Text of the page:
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Example of a high bounciness

Does what it says, an increased bounciness will increase the overshoot and the number of bounces. An easy way to create a crazy bouncing object.

The speed of the animating object, has no influence on the overshoot or the number of bounces.

Animations with damping, stiffness and mass are based on a Damped Harmonic Oscillator. Each bounce is described as on oscillation.

Reducing the damping value reduces the energy loss with each oscillation and there will be more overshoot. Increasing the value increases the energy loss with each oscillation, there will be fewer and smaller oscillations and the duration will be shorter.

A higher stiffness increases the overshoot and the speed of the motion.

Adapting the mass value will change the momentum of the animation. An increased mass, a heavier object, has a slower start and a more rounded bounce. A higher mass also makes the duration of the animation longer.

The last animation function is Animated.decay() and has some specific use cases. It requires you to set an initial velocity. Based on that and a deceleration value, it calculates what the end value is and how long the animation should take. For example, if you use it with a translate, a high velocity will move the animating element off screen and a lower velocity only moves it a few pixels. It gives you little control over the results, but it can work for a user gesture initiated animation. You could, for example, use it for a momentum based slider.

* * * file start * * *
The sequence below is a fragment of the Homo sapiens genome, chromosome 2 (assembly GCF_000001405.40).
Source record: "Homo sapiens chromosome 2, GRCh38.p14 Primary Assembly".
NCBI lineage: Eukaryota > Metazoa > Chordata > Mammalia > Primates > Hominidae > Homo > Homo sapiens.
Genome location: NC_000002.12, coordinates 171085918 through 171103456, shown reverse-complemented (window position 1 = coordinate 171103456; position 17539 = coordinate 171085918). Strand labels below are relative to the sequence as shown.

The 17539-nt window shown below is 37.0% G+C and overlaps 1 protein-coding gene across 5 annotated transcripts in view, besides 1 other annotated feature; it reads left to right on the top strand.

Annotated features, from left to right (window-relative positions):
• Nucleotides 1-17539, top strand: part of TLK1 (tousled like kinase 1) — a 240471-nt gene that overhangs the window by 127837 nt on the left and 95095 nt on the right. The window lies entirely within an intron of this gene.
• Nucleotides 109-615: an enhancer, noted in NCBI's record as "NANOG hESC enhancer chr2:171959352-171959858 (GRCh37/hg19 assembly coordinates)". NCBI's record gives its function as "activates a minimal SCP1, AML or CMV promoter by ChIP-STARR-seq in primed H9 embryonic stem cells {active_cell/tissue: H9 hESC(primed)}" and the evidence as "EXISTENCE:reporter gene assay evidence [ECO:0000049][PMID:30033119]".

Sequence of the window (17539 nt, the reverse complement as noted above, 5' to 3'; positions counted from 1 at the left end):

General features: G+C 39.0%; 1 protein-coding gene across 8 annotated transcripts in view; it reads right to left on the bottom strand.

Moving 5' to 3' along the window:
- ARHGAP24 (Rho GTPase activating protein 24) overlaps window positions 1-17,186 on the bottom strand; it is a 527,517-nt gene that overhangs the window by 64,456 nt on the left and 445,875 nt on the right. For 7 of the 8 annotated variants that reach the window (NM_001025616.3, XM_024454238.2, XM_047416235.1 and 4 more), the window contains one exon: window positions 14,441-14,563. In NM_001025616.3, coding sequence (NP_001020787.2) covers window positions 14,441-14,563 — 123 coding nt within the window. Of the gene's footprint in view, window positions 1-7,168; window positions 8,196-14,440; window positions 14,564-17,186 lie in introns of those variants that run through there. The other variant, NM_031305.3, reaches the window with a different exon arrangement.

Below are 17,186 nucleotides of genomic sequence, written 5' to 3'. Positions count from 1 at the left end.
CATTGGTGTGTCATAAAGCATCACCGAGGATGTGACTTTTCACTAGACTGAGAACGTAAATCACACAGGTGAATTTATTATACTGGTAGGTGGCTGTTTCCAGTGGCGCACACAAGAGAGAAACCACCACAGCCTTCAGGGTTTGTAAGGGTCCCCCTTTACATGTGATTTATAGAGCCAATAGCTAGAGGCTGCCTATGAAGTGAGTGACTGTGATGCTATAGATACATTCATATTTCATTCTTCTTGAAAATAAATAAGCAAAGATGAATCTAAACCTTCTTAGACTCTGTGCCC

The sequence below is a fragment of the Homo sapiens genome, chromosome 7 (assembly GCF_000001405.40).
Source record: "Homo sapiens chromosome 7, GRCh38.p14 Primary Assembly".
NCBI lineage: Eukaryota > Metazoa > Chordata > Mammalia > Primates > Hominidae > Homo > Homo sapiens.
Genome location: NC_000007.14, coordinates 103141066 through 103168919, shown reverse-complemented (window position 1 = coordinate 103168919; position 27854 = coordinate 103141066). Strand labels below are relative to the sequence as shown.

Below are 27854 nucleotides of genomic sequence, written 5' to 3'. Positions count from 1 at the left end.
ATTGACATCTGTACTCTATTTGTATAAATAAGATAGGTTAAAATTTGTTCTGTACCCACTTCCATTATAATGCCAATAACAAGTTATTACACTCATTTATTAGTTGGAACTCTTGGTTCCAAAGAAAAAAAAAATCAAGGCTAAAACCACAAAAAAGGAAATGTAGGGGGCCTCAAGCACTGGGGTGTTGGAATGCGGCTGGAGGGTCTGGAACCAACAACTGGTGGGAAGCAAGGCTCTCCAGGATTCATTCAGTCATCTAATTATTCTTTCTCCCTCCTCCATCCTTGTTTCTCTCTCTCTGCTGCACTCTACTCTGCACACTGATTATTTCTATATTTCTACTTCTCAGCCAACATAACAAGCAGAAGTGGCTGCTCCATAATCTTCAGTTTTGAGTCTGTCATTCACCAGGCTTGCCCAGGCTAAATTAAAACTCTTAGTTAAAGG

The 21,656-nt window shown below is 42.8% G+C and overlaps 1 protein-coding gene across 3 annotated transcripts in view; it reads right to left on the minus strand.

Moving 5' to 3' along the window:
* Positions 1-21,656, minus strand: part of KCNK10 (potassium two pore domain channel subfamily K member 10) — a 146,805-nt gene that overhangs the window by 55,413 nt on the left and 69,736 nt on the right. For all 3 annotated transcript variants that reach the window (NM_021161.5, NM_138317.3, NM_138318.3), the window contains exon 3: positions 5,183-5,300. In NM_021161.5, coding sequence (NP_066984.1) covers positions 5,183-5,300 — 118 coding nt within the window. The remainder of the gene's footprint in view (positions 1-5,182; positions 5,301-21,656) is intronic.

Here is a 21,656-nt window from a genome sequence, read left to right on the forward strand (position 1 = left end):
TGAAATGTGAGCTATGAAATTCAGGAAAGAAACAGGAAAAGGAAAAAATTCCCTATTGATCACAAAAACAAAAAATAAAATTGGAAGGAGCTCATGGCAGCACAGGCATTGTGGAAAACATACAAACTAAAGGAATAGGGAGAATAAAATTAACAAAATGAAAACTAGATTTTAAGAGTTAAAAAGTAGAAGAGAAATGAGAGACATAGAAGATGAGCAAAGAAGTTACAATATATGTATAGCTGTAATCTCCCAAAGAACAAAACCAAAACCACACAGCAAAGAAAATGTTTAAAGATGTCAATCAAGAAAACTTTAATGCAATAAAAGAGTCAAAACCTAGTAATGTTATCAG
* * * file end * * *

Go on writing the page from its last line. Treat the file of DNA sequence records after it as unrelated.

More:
One important thing to add in case you missed it in the React Native docs, try to add useNativeDriver: true as often as possible. It will greatly improve the smoothness of your animations. As the docs say:

“By using the native driver, we send everything about the animation to native before starting the animation, allowing native code to perform the animation on the UI thread without having to go through the bridge on every frame. Once the animation has started, the JS thread can be blocked without affecting the animation.”


React native provides you with a list of predefined easing functions, but not much guidance about what to do with them. The easing functions can be wrapped by Easing.in, Easing.out or Easing.inOut, but you can’t use these on their own. Ease-in is the default mode, so you don’t necessarily need to wrap your functions with Easing.in.